Perhaps total indifference is an unreasonable response to England finally winning a game on the tour of India, but with the BBC deciding not to broadcast the game on Radio 4 LW, and the pressing matter of a flat tyre to sort out before heading to a meeting, this one couldn’t have passed me by more completely if it had been played on the moon.
Apparently England bowled well. Apparently they batted well too. But like the tree in the forest, if it’s not been witnessed who knows if it really happened. It’s not being dismissive of the game itself or the efforts involved, but cricket is so low key with England these days that I didn’t even remember the game was on until it was referenced in the news as I was driving along. That’s not meant to be a boast, for the implied virtue signalling of pretending ignorance of something only lesser types pay attention to is far too prevalent these days. In fact it’s just the opposite, it’s rather troubling that I didn’t realise.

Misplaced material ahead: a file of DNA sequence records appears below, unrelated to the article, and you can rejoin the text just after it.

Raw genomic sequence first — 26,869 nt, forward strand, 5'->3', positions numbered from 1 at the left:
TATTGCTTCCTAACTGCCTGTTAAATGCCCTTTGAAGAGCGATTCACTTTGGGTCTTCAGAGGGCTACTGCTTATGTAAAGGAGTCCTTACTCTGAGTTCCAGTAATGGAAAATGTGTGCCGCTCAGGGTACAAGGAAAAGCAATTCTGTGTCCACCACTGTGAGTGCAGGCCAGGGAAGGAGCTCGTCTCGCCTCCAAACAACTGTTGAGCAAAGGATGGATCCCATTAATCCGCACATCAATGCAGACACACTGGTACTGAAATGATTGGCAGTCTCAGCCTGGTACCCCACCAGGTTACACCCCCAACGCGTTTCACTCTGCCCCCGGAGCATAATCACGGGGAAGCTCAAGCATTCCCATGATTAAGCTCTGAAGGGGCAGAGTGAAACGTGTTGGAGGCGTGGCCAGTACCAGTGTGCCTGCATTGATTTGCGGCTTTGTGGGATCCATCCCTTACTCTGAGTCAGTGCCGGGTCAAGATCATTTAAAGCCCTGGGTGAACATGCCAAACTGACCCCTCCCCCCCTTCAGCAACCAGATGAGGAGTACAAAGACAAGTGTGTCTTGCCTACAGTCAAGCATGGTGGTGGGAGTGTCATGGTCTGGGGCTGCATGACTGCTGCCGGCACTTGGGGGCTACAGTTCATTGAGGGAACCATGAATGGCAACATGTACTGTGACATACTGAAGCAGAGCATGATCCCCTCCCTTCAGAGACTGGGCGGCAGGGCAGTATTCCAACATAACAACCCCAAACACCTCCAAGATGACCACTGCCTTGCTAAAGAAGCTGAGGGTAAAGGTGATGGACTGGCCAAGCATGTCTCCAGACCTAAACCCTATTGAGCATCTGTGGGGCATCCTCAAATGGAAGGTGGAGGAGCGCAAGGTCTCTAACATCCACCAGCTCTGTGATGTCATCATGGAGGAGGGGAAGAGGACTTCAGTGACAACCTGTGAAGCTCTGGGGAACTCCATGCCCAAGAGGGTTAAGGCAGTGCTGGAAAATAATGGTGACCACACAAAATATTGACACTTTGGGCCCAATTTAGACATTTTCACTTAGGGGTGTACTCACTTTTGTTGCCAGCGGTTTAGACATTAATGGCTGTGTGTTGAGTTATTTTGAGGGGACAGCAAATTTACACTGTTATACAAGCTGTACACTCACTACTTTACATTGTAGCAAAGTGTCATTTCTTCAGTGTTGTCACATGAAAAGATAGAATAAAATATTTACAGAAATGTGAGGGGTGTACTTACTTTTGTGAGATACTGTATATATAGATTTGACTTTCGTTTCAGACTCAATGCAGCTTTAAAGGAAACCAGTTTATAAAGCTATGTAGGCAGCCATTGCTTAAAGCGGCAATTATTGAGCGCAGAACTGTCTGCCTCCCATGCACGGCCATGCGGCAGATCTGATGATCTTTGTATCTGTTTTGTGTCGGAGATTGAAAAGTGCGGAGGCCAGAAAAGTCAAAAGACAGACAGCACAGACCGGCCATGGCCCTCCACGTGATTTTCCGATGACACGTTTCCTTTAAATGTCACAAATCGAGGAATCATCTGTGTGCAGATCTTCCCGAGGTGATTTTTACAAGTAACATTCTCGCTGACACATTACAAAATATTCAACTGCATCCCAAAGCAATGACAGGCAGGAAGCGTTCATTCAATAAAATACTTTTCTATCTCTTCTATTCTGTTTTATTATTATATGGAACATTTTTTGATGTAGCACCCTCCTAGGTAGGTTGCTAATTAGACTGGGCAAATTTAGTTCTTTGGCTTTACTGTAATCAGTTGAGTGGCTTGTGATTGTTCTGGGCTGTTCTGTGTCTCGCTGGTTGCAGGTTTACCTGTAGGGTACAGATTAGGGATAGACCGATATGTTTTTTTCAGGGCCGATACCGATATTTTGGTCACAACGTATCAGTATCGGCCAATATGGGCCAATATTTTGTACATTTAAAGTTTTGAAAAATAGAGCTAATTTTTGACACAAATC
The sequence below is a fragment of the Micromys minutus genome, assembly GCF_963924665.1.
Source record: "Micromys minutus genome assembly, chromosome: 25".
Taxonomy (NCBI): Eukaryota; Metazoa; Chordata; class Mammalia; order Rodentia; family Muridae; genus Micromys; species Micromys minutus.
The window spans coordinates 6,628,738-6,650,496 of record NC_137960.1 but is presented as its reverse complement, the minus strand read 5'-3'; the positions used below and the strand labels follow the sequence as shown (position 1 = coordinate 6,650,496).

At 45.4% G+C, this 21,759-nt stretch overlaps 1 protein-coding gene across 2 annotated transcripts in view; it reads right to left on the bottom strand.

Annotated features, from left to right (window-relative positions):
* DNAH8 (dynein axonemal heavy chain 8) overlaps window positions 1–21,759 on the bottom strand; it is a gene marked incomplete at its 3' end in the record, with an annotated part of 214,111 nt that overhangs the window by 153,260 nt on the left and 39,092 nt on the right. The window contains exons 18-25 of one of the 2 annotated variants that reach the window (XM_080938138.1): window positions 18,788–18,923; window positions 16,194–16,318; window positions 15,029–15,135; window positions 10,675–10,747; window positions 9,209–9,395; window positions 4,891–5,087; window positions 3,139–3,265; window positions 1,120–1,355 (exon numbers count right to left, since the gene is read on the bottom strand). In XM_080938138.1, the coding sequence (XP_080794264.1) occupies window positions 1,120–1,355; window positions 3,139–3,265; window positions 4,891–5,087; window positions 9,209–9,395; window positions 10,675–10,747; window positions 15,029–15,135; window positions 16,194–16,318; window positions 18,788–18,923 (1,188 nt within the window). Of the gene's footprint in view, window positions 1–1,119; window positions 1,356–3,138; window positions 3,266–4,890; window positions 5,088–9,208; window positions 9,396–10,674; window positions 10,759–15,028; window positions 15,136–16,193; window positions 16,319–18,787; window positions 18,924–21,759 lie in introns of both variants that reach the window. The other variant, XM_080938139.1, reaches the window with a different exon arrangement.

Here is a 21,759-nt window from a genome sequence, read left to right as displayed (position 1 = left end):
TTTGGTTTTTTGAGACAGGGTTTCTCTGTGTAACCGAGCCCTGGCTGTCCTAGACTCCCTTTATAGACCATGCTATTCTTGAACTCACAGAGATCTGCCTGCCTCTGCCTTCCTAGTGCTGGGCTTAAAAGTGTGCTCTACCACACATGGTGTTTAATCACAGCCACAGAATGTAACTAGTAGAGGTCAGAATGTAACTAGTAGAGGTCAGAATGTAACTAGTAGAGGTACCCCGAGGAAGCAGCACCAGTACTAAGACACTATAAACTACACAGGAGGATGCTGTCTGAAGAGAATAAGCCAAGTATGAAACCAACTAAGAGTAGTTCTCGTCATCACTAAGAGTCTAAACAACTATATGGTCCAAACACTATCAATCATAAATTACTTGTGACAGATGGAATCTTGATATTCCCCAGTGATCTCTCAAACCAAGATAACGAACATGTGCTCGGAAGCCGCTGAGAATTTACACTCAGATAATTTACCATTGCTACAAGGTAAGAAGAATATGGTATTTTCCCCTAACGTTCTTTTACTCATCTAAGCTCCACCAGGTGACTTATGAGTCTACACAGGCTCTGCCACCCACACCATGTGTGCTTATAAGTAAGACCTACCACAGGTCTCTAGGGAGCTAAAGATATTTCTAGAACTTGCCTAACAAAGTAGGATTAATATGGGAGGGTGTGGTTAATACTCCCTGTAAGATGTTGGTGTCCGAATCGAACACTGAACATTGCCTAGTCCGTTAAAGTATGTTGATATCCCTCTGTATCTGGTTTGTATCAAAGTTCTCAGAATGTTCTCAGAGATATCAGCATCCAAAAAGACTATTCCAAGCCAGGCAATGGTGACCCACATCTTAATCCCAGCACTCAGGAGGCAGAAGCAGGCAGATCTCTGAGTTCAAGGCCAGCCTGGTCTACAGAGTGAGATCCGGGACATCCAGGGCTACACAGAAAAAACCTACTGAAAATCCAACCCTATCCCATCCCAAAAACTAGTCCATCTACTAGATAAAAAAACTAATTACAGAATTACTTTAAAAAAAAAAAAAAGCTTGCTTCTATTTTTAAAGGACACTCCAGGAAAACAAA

It’s been said often enough that T20 is something of a McDonalds Value Meal, enjoyable at the time, but not something to live long in the memory, and that’s part of its very appeal in some respects. The World T20 is exactly what a cricket tournament should be, short, sharp, entertaining and with hazard throughout for all the teams. The Big Bash too has been good to watch, and even at the end the Australian coach’s delightfully crass comments made the whole thing grab attention.
But like that Big Mac Meal (free vouchers for the mention from McDonalds UK are welcome) you aren’t worried at all if you’ve gone without (Ah, there go the vouchers), and the same applies to today. Tymal Mills bowled very fast it seems, and Moeen Ali and Ben Stokes bowled very well. Eoin Morgan once again made a few journalists push back their calls for his execution for another day, and England cruised home.
Well played all. What a pity I can’t think of much else to say. No, truly it is. Some will say that’s my problem and no one else’s, and you know what, they are probably right.